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12 March 2014 @ 11:06 am
Judging books  
The old saw is, "Never judge a book by its cover." I think that adage should be, "Never judge a book by its scores." I love this article from The Washington Post by Valerie Strauss: http://www.washingtonpost.com/blogs/answer-sheet/wp/2013/11/01/common-core-how-are-books-judged/. Strauss points out the concepts behind Lexiles and levels and how they fail can and DO fail to find the right book for the right reader at the right time (BSP, subtitle for my book MAKING THE MATCH).

What is instructive here is not just the article itself. Take a look at the comments underneath the article where Strauss is taken to task for "misunderstanding" AR or Lexiles. It is a matter of the, "but, but but," excuse. I have heard it for years. But the ATOS score is one measure. AR also has a "level" for audience. It is a nice little sleight of hand, Wizard of Oz-ish moment: pay no attention to the RL (reading level); it is about the IL (interest level). Don't just select a book because it is in the Lexile band for the grade level, use this convoluted and complicated method (the triangle: http://www.corestandards.org/ELA-Literacy/standard-10-range-quality-complexity/measuring-text-complexity-three-factors/). And there same is true for those pesky Exemplar Texts. We do NOT have to limit ourselves to these books, but look at the process of adding other texts and then be truthful: how much time is there to create a newer, better, wider, booklist?

So, how should we judge a book? I admit I am still a judge by the cover person when it comes to selecting books to go on the top of the TBR stack. I use author, book buzz, friends' recommendations, reviews, and all of the other factors kids do. However, as I am reading the book, I have a very different set of filters through which the book passes. If I am reading it for a selection or award committee, I am reading with criteria in mind. I grow weary sometimes of folks who insist Book A or Book B is the next Newbery. I think we all do read a book and are bowled over by it and hope it gets noticed by the committee. But, for me at least, those books are few and far between. I might even think a book worthy but know that I am not reading as widely as the committee is, so simply wait for the announcements. This year, I was surprised by how many of the winners I HAD read already. There were a handful, though, that have been revelations to me as I read to catch up on those overlooked books. But generally I am reading for another purpose. What does that judging look like?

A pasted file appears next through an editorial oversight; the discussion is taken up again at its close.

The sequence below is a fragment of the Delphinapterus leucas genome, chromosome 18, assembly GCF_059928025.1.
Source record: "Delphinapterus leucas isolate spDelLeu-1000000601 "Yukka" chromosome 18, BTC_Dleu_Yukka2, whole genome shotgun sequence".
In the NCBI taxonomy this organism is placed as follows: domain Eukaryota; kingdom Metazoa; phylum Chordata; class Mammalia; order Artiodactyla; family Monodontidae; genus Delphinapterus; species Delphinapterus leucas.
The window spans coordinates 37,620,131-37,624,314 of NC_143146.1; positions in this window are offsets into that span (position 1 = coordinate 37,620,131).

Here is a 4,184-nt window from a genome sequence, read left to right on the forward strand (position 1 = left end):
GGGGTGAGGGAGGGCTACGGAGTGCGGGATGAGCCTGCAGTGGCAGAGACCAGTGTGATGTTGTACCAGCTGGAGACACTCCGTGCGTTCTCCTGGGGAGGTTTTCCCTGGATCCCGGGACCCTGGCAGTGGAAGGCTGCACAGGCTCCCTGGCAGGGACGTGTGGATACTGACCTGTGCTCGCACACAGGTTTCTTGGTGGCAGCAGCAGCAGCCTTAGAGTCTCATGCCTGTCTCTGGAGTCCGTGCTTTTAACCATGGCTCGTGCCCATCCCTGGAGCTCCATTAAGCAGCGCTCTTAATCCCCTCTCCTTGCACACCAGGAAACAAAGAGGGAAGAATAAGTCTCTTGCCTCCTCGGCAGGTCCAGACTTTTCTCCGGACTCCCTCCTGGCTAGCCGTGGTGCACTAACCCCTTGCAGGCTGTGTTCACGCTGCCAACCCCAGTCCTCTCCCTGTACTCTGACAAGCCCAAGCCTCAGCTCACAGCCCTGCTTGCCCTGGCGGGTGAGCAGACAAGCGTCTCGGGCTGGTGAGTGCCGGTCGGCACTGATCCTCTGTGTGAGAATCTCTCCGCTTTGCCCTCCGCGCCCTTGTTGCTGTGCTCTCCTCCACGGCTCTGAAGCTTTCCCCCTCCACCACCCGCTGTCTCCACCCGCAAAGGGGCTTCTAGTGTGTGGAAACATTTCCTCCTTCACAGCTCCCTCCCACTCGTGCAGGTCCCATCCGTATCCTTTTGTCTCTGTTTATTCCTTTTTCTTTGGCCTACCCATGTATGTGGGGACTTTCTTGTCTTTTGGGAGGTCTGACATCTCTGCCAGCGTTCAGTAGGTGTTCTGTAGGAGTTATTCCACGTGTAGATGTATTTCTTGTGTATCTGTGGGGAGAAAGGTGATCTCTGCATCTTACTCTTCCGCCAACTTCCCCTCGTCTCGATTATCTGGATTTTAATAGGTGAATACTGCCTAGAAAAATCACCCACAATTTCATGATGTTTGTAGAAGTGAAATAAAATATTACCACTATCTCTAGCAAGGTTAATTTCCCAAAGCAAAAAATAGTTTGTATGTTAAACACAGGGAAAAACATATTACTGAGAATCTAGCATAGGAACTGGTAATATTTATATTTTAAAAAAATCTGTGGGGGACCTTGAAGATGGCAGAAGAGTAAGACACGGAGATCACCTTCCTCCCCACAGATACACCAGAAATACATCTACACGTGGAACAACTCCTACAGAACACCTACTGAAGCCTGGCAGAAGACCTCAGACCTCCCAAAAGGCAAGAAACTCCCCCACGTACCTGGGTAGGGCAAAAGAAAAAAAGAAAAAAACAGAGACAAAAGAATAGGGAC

If I am reading it outside of those parameters, I am constantly thinking about which kid gets this book when I am done. Who do I hand it off to? Who is the ideal audience? How will I make sure a kid finds this book? What can I do to make sure the right kid finds it at the right time? Most of my reading this year is for just that purpose. I am reading to make suggestions, to connect books, to take a book from my hand and place it in the hand of another reader. That is why 40 envelopes were mailed last week to 40 folks who filled out a form for my book give away. That is why there are bags of books in my hallway waiting for my next workshop where I will give them all away, where they will find other homes, other hands, other readers. Where someone else will do the judging.

I think maybe the next post should be evaluating books...
 
 
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